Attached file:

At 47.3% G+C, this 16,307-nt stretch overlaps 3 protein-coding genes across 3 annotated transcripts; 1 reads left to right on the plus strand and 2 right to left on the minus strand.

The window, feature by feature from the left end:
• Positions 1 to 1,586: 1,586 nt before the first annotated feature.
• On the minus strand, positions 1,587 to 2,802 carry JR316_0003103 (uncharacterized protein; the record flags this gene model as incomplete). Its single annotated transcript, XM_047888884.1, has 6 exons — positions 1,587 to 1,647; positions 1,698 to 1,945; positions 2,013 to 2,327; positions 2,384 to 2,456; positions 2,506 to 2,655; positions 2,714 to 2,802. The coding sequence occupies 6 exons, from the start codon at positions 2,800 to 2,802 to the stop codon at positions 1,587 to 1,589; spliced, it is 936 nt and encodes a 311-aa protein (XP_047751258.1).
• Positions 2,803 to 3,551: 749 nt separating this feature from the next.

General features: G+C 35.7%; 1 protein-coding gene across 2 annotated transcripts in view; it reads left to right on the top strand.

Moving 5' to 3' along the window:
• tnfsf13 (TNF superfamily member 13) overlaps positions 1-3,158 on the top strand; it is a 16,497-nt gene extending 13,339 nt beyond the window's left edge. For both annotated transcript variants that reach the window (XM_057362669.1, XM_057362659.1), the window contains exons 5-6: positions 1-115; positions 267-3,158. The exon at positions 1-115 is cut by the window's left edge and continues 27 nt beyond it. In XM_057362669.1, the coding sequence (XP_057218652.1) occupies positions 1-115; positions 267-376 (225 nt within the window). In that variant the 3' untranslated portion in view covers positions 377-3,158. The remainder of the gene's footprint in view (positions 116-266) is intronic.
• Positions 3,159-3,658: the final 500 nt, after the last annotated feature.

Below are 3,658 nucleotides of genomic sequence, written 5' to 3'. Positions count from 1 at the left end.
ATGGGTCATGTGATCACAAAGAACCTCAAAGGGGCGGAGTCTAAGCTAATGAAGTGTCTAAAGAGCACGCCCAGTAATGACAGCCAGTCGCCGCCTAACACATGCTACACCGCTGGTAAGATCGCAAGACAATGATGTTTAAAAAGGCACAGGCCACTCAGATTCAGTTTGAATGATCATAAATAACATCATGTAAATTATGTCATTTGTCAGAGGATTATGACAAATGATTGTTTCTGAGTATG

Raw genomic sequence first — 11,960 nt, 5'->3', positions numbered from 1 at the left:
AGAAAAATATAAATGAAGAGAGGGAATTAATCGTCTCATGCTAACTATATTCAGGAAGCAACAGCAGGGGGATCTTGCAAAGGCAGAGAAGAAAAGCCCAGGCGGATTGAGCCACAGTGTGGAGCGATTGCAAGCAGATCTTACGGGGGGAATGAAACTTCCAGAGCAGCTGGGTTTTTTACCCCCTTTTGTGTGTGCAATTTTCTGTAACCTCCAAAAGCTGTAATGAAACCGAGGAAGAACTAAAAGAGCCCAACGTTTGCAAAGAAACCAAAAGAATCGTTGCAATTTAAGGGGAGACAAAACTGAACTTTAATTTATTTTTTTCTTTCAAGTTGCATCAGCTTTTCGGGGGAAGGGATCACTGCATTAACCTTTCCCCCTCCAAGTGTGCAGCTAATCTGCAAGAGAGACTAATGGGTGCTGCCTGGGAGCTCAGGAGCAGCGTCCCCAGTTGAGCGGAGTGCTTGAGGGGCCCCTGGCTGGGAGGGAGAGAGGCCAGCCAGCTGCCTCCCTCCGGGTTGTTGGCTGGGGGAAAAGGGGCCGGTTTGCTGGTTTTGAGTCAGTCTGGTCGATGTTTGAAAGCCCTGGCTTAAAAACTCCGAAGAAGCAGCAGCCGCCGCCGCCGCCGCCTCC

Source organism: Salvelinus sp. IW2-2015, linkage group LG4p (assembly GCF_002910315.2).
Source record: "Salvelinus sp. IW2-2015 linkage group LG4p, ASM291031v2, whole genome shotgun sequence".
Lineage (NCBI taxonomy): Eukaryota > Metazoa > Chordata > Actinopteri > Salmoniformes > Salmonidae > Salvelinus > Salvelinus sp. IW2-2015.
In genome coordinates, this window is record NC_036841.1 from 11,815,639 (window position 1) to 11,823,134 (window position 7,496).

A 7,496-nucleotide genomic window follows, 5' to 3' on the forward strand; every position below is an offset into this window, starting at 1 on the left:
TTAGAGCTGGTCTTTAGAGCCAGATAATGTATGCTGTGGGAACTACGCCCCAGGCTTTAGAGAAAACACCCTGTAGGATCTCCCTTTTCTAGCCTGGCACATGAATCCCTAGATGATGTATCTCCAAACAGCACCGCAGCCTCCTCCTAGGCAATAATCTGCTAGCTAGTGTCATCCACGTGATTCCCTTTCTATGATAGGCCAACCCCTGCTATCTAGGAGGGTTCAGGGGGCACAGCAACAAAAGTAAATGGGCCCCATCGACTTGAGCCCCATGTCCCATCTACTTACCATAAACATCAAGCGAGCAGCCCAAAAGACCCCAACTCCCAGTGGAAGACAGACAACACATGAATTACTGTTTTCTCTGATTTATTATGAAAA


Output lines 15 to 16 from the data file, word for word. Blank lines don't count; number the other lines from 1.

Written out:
Source record: "Salvelinus sp. IW2-2015 linkage group LG4p, ASM291031v2, whole genome shotgun sequence".
Lineage (NCBI taxonomy): Eukaryota > Metazoa > Chordata > Actinopteri > Salmoniformes > Salmonidae > Salvelinus > Salvelinus sp. IW2-2015.